Sparrow Heart Center impressed with Cardiac Pathways' 3D heart mapping tools

Sunnyvale 12 October 2000Cardiac Pathways Corporation, a leader in state-of-the-art 3D cardiac mapping and ablation technology, has installed its innovative Chilli Cooled Ablation Catheters and Realtime Position Management Tracking System at Sparrow Heart Center in East Lansing, one of the top cardiology hospitals in the United States.


Cardiac Pathways has recently received Health Care Financing Administration (HCFA) pass-through Medicare reimbursement for its innovative Chilli and Chilli Realtime Position Management (RPM) catheter product lines. The use of the HCFA pass-through reimbursement codes can enable hospitals to potentially recoup the additional costs associated with utilising these new technologies.

"The approval represents a major milestone for our customers", stated Thomas M. Prescott, President and Chief Executive Officer of Cardiac Pathways. "The Chilli and Chilli RPM products have demonstrated to physicians that they are important tools in the diagnosis and treatment of cardiac arrhythmias. Our clinicians tell us these tools can significantly reduce procedure times and improve the effectiveness of the procedures. Now their hospitals can potentially offset any incremental costs associated with using these new tools."

Last July, HCFA modified its reimbursement levels to conform to Medicare's new Ambulatory Payment Classification (APC) codes. These codes however did not include pioneering technologies, such as the Chilli Cooled Ablation Catheter. Subsequently, HCFA established new criteria allowing for separate reimbursement for certain medical technologies that qualify as pass-through medical devices, helping ensure adequate reimbursement is provided.

The United States Food and Drug Administration approved the sale and marketing of the Chilli RPM Cooled Ablation Catheter last March. It is the only catheter of this kind approved by the FDA for ablation of non-idiopathic ventricular tachycardia. Its closed-path fluid circulation controls the catheter tip temperature during ablation. Studies have shown that by controlling the temperature, electro-physiologists have been better able to deliver energy and larger lesions to ablate cardiac tissue responsible for the arrhythmia.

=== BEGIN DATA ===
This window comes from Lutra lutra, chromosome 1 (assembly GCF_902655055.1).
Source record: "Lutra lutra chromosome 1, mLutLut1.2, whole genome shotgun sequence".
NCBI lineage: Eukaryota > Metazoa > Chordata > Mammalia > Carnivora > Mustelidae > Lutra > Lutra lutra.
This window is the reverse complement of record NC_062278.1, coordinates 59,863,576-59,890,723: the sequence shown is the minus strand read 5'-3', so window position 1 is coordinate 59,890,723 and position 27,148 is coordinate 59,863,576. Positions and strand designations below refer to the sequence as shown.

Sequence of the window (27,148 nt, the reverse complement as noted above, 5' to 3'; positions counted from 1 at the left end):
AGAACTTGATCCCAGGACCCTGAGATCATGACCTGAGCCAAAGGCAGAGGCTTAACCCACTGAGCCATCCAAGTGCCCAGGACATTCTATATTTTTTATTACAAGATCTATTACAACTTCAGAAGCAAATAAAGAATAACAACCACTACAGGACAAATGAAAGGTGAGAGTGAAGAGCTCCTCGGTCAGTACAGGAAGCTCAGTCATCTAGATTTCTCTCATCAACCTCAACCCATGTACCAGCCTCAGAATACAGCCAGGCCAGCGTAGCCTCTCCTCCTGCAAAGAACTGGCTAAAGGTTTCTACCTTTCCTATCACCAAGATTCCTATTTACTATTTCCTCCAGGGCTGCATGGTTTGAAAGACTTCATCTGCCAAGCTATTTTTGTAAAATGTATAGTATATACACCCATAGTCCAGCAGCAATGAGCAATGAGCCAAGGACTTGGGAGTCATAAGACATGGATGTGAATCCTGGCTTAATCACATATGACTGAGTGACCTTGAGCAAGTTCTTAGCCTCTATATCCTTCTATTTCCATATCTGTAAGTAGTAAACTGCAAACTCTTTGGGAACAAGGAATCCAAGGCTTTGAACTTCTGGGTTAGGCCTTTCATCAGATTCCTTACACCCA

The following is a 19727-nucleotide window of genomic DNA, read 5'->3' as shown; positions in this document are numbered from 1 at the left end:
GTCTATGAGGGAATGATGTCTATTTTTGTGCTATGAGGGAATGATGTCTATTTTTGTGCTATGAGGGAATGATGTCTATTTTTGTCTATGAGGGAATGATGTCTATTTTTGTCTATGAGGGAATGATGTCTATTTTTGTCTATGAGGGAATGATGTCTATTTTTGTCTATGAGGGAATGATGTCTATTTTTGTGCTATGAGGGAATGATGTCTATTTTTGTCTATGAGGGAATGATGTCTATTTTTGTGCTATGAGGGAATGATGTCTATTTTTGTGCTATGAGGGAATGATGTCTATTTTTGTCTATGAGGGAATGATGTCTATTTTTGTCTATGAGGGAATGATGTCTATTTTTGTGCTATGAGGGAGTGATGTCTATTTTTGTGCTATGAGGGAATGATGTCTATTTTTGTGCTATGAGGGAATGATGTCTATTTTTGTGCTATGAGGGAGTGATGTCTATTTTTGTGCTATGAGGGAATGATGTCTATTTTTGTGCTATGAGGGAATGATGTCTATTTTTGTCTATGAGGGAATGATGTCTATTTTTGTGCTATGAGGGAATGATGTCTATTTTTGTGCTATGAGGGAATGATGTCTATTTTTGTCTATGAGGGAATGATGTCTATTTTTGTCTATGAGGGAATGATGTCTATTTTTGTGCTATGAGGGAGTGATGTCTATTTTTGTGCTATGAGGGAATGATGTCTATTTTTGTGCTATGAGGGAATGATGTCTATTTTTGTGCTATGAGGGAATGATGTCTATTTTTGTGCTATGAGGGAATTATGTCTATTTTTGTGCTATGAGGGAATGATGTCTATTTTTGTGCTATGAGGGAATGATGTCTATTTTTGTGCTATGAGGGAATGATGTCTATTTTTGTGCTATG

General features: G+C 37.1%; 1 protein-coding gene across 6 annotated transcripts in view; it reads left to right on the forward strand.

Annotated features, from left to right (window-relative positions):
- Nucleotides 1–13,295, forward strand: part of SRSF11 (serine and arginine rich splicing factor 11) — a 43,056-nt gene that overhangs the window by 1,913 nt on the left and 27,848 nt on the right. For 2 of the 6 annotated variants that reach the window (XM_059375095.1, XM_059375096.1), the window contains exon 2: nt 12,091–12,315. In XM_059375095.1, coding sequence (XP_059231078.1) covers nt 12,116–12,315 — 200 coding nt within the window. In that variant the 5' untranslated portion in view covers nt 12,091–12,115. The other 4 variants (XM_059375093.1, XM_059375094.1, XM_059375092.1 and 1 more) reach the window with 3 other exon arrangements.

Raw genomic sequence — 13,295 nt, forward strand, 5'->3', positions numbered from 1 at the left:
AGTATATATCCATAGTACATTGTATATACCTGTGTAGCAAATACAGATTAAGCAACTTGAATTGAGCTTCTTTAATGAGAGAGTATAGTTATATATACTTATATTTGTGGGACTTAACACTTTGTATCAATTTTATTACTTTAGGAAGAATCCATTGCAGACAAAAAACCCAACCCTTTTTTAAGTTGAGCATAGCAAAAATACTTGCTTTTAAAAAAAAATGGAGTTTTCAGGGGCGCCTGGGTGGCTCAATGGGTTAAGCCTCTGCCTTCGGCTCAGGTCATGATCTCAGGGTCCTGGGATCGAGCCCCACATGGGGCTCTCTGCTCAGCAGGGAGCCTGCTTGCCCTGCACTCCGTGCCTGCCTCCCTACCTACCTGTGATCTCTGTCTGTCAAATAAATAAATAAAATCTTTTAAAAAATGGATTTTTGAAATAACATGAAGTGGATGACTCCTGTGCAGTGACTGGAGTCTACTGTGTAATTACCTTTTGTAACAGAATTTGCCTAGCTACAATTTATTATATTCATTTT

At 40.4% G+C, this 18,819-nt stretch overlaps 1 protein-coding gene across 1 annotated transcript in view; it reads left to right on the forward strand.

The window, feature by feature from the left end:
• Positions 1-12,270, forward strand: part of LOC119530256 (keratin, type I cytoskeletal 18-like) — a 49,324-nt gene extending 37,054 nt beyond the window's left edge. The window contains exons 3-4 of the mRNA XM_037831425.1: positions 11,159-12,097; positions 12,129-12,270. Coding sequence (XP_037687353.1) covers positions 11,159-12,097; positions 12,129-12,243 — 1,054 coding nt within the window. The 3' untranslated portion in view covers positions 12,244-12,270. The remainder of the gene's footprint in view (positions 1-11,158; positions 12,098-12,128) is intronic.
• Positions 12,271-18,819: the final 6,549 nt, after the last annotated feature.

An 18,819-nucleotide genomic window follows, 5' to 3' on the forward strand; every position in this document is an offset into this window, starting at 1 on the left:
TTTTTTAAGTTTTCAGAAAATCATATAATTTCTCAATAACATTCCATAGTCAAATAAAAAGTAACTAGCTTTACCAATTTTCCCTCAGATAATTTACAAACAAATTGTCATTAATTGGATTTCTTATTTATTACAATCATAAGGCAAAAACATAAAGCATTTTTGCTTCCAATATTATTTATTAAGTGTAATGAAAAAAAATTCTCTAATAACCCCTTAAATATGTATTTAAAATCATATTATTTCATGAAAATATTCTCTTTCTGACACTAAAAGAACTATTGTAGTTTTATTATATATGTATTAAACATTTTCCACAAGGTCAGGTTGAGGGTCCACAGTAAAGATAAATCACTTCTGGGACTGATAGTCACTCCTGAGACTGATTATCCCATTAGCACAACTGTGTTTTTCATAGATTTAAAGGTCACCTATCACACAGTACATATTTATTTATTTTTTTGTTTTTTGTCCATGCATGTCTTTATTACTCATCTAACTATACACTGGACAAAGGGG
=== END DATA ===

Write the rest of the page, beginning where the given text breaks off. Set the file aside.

Used in combination with the company's RPM Tracking System, physicians have been able to accurately manipulate the Chilli catheters within the heart during ablation procedures without the aid of fluoroscopy. The RPM System allows physicians to view the catheters in three dimensions and in real time, offering the potential for reduction in procedure times.

In turn, East Lansing, Michigan-based Sparrow Health System, recognised by Baltimore information management company HCIA as among the Top 100 Heart Hospitals in the United States, has been using Cardiac Pathways' revolutionary products to ablate patients with a variety of heart arrhythmias. The results to date have been very successful.

"This Cardiac Pathways system not only provides the physicians with an electrical map of the heart, but it also gives them an anatomical one as well", stated Dr. Ranjan Kumar Thakur, an electro-physiologist at the Sparrow Heart Center. "This computerised mapping system allows a physician to create accurate lines of lesions or burns, elevating the patients with atrial flutter, tachycardia and other arrythmias to the next level of care."

Sparrow is the latest in a growing list of top cardiac hospitals using Cardiac Pathways products. Among the others are the Johns Hopkins Medical Center in Baltimore, and hospitals in the Midwest, South and West of the United States, as well as several sites in Germany and the Netherlands.

Leslie Versweyveld

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